Types of Grading and Reporting Systems

  1. Traditional letter-grade system
    • Easy and can average them
    • But of limited value when used as the sole report, because:
a.      they end up being a combination of achievement, effort, work habits, behavior
b.     teachers differ in how many high (or low) grades they give
c.      they are therefore hard to interpret
d.     they do not indicate patterns of strength and weakness
  1. Pass-fail
    • It is two-category marking system (e,g  satisfactory - un satisfactory , pass – fail)
  1. Checklists of objectives
    • Most common in elementary school
    • Can either replace or supplement letter grades
    • Each item in the checklist can be rated: Outstanding, Satisfactory, Unsatisfactory; A, B, C, etc.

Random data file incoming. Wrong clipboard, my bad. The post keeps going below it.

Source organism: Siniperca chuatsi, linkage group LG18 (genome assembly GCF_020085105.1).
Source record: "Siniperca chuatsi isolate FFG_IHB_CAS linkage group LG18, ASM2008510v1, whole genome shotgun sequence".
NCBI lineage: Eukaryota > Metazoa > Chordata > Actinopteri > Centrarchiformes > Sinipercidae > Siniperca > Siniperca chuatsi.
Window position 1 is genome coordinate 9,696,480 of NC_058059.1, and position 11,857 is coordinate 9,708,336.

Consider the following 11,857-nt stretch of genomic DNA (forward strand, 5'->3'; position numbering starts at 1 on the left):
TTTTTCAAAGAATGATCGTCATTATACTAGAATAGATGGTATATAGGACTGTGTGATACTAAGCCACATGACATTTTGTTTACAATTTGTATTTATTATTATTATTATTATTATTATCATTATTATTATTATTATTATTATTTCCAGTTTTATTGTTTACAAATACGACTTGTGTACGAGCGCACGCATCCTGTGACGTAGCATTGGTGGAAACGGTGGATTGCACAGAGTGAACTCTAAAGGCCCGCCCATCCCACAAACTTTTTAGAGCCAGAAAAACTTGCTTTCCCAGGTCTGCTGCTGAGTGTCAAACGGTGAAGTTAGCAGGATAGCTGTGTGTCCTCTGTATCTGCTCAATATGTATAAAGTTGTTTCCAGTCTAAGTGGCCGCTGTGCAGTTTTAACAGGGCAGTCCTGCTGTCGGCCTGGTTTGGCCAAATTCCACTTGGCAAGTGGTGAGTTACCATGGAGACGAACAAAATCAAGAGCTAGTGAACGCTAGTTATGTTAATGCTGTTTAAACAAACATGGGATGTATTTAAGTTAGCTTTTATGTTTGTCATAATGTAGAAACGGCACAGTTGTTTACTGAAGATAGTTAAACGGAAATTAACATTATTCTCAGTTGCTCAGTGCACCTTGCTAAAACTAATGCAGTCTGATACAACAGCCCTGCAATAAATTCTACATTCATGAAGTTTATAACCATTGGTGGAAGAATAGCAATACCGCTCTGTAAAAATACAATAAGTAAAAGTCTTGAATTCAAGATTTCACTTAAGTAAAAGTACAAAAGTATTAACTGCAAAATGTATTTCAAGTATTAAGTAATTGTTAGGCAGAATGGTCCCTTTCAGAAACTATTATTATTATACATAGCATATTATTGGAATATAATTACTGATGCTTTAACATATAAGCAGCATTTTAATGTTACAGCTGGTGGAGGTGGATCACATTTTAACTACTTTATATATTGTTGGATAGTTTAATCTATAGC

• Problem is to keep the list manageable and understandable
  1. Letters to parents/guardians
    • Useful supplement to grades
    • Limited value as sole report, because:
a.      very time consuming
b.     accounts of weaknesses often misinterpreted
c.      not systematic or cumulative
  • Great tact needed in presenting problems (lying, etc.)
  1. Portfolios
    • Set of purposefully selected work, with commentary by student and teacher
    • Useful for:
a.      showing student’s strengths and weaknesses
b.     illustrating range of student work
c.      showing progress over time or stages of a project
d.     teaching students about objectives/standards they are to meet
  1. Parent-teacher conferences
    • Used mostly in elementary school
    • Portfolios (when used) are useful basis for discussion
    • Useful for:
a.      two-way flow of information
b.     getting more information and cooperation from parents
  • Limited in value as the major report, because
a.      time consuming
b.     provides no systematic record of progress
c.      some parents won’t come